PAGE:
It is evil to rejoice in the downfall of another, and it is foolish to think it can never happen to us. Let us praise God for His righteous justice and for the great truth it points us to—that He is the Lord, a just God and a gracious Savior.
Headlines Announce the Downfall of Nations
Today we arrive at chapter 25 in the book of Ezekiel. The prophecies of doom for Judah have concluded. Jerusalem is under siege and eventually will fall. But Judah is not the only nation that will meet with God’s judgment. In chapters 25–32, Ezekiel delivers the newspaper, so to speak, announcing trouble is coming on the nations surrounding Judah.
First is the nation of Ammon, east of the Jordan River. The Ammonites appear throughout the Old Testament as enemies of Israel. When Jerusalem falls to the Babylonians, the Ammonites are going to throw a party, rejoicing over Jerusalem’s destruction. And because of that, God tells them in verse 4, “I am handing you over to the people of the East for a possession.” The people of the east are the Babylonians. God will use them to destroy the people of Ammon for their defiance and unbelief.
Next is Moab, just south of Ammon, which will also fall to the Babylonians. The Moabites considered Judah “like all the other nations,” verse 8 says. In other words, they refused to acknowledge God’s special blessing on the Jewish people. They will suffer the same judgment as the Ammonites, handed over to “the people of the East” (verse 10).
Edom is next. This nation south of the Dead Sea will suffer defeat and desolation as well. The Edomites were descendants of Jacob’s brother Esau, and they are described in verse 12 as having “acted revengefully against the house of Judah.” Consequently, they will be judged by God.
Next, God promises destruction upon Philistia. The Philistines go back a long way in Israel’s history. Verse 15 says they acted with “malice of soul to destroy in never-ending enmity” God’s people. From Delilah to the giant Goliath and from Genesis all the way to the prophets, the Philistines did everything they could to destroy the Israelites. Judgment is about to finally come.
The next three chapters are devoted almost entirely to a prophecy against the city-state of Tyre. Tyre was a wealthy trade center on the Mediterranean coast north of Israel. Along with the mainland city, a fortress had been built on an island just off the coast.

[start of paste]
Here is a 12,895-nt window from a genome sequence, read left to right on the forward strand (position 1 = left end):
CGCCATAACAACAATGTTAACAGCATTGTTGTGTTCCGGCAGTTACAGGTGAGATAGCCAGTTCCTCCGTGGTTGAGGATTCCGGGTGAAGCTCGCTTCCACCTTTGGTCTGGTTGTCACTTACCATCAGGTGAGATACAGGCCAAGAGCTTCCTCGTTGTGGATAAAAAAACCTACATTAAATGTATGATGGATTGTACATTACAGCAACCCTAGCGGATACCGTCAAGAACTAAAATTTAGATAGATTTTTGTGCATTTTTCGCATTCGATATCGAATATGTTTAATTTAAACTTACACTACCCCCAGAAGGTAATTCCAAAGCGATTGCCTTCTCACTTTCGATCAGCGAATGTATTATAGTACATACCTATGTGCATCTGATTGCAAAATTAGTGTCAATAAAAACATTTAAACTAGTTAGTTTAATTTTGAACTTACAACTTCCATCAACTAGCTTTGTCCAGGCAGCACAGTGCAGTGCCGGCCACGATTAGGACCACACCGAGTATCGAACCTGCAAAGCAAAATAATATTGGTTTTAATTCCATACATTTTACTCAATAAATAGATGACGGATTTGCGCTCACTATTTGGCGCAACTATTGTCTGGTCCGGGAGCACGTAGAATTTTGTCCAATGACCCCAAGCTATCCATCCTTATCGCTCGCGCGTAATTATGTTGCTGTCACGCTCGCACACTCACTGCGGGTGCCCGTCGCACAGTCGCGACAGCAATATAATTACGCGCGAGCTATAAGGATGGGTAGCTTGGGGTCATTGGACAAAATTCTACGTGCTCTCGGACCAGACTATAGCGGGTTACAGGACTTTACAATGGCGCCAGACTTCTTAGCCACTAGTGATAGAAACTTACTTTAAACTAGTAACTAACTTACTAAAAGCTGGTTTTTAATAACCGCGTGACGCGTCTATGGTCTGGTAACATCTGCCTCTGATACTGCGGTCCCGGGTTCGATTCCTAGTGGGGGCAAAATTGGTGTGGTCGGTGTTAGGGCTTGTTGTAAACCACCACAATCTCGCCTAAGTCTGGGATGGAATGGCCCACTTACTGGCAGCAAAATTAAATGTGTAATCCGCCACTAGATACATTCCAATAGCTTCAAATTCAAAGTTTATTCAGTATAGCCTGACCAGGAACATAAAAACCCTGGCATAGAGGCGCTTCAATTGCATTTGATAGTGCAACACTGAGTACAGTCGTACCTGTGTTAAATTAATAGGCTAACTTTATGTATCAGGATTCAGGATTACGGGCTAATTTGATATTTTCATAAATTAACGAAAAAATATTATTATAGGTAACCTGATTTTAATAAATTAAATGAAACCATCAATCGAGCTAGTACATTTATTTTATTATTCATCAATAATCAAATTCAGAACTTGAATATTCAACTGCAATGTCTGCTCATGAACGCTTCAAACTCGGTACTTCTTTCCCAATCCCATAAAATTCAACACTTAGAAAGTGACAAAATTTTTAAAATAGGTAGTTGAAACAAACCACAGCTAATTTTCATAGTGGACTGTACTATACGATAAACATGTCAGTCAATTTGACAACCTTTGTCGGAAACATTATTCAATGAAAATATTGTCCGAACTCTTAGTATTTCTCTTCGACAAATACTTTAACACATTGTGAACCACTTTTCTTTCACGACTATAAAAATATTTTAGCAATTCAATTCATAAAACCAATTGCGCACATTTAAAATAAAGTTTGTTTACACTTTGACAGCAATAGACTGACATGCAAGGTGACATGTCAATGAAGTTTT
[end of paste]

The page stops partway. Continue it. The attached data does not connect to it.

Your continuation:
This prophecy in chapter 26 came during the siege of Jerusalem. It is possible that the people of Judah had looked to Tyre for help at that time. In fact, go back to the days of King David, and you find that Israel had a friendly relationship with Tyre. But now we read in Ezekiel 26 that the city of Tyre is saying with great delight, “The gate of the peoples is broken; it has swung open to me. I shall be replenished, now that she is laid waste” (verse 2). The people of Tyre consider Jerusalem’s downfall an economic advantage to them; they just got rid of some competition out there in the business world. They could not be happier.
Chapter 27 tells us Tyre’s pride will bring about its downfall. Verse 3 records, “O Tyre, you have said, ‘I am perfect in beauty.’” What a proud city. Even though they defy God and turn their back on God’s people, they think they have it all together.
But just as proud people and proud nations defy God today and boast of their military might or their financial power, Tyre is going to sink like a luxury ship. The city is going down in judgment as described by the Lord:
“You are wrecked by the seas . . . your merchandise and all your crew . . . have sunk with you. All the inhabitants of the coastlands are appalled . . . you have come to a dreadful end.” (verses 34-36)